Yet others will retreat into depression, drug addiction or commit an even quicker form of suicide. It is also obvious that some will even join a movement which is not only against the present system, but is in favour of another form. So despite a number of differences, what connects most of these 21st century outrageous acts, by small group and lone wolf perpetrators of mass killings, is the fact that they are predominantly the work of disaffected youth. Decades of history reveal that in a systemic crisis, young people (ie those above 15 and usually below 30 years of age) are invariably the first to become radicalised in one form or another.
During past crises of capitalism, radicalised young people (predominantly those between the ages of 17 and 30) also joined movements of violent pro-active action and resistance, such as the various fascist parties, socialist parties and communist parties. This same age group also became the main shock troops of the two world wars, (1914 -18 and 1939 – 45). They sat in the trenches, piloted the warplanes and manned the naval vessels of various types. Of course, young people are not the only ones disaffected by modernity, but they are often the most alienated, energetic and self-sacrificing, members of our communities.
For the above reasons it is obvious that if in a maturing crisis, they are not provided with a decent living, a positive direction and motivation to make sense of their lives, some of them will individually hit out in anger and frustration. In other words they can be expected to react in just the way some have already done in Norway, America and now Munich. It is also obvious, that others will be influenced by one aspect of the crisis or another, to join organisations such as ISIL which collectively hit out and idealistically promise better things. Both these results or outcomes of the current multi-faceted crisis are occurring almost simultaneously within the towns and cities of the advanced capitalist countries of Europe and North America.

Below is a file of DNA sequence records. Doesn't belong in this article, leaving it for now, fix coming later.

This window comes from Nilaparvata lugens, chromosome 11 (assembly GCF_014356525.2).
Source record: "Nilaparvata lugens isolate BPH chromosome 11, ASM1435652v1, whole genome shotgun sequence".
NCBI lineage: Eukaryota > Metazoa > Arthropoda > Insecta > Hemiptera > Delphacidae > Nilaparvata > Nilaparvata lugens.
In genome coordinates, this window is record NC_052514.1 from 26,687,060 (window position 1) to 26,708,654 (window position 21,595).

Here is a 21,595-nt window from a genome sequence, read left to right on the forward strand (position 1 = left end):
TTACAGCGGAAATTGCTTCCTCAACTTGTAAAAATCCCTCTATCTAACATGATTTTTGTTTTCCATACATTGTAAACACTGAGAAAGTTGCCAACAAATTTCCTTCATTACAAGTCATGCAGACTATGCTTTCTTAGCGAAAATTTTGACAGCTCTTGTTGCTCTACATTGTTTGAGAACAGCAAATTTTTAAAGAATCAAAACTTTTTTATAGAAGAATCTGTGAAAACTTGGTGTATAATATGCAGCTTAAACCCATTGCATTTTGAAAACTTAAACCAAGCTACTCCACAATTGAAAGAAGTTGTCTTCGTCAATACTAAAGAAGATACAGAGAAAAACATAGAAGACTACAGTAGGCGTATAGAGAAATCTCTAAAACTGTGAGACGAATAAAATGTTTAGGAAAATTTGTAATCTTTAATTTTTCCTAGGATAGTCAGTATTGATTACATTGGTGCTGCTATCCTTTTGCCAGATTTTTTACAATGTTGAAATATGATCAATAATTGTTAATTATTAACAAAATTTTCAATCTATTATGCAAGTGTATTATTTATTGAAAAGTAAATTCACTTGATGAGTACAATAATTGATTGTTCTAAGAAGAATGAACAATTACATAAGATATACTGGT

The bourgeois characteristic of ‘missing the obvious’ is for me yet another example of the old saying ’there are none so blind as those who won’t see’. The current elite-led focus on remedies aimed at surface symptoms, such as gun control, airport security, personality profiling and increased policing will not remove the growing dissatisfaction of communities with the failing mode of production or its violent expression in one form or another. The real challenge for adult humanity, is to recognise the validity of the current dissatisfaction of young people and others and create a means of overcoming it which becomes a more attractive, comprehensive, achievable alternative than the self-defeating alternatives of depression, drug culture and individual or collective terrorist violence. When the Mayor of Paris told Parisians that they must learn to live with terrorism, this indicated a typical one-sided bourgeois hypocrisy and bankruptcy.
We in Europe and the west have lived with terrorism – state orchestrated terrorism – for decades as was practiced in Vietnam and numerous other places since. It just never greatly effected us directly. However, in the wake of the Afghan and Iraq wars and Syrian and Libyan interventions – it now does – and that too should by now be obvious as the long awaited report on the war in Iraq, makes clear. In contrast to the Mayor of Paris and the elites who think like him, we should no longer be prepared to live with state organised terrorism nor the form orchestrated by the reactionary ideologues of religions – all religions. We should actively oppose both! Another world is possible, but not if it is based upon the capitalist mode of production – state run or corporate controlled. All this should be glaringly obvious and yet it is obviously missing in the bourgeois and petite-bourgeois media outlets. Once again we are witnessing those who support the capitalist mode of production, demonstrably and perhaps deliberately ‘missing the obvious‘.
Roy Ratcliffe (July 2016.)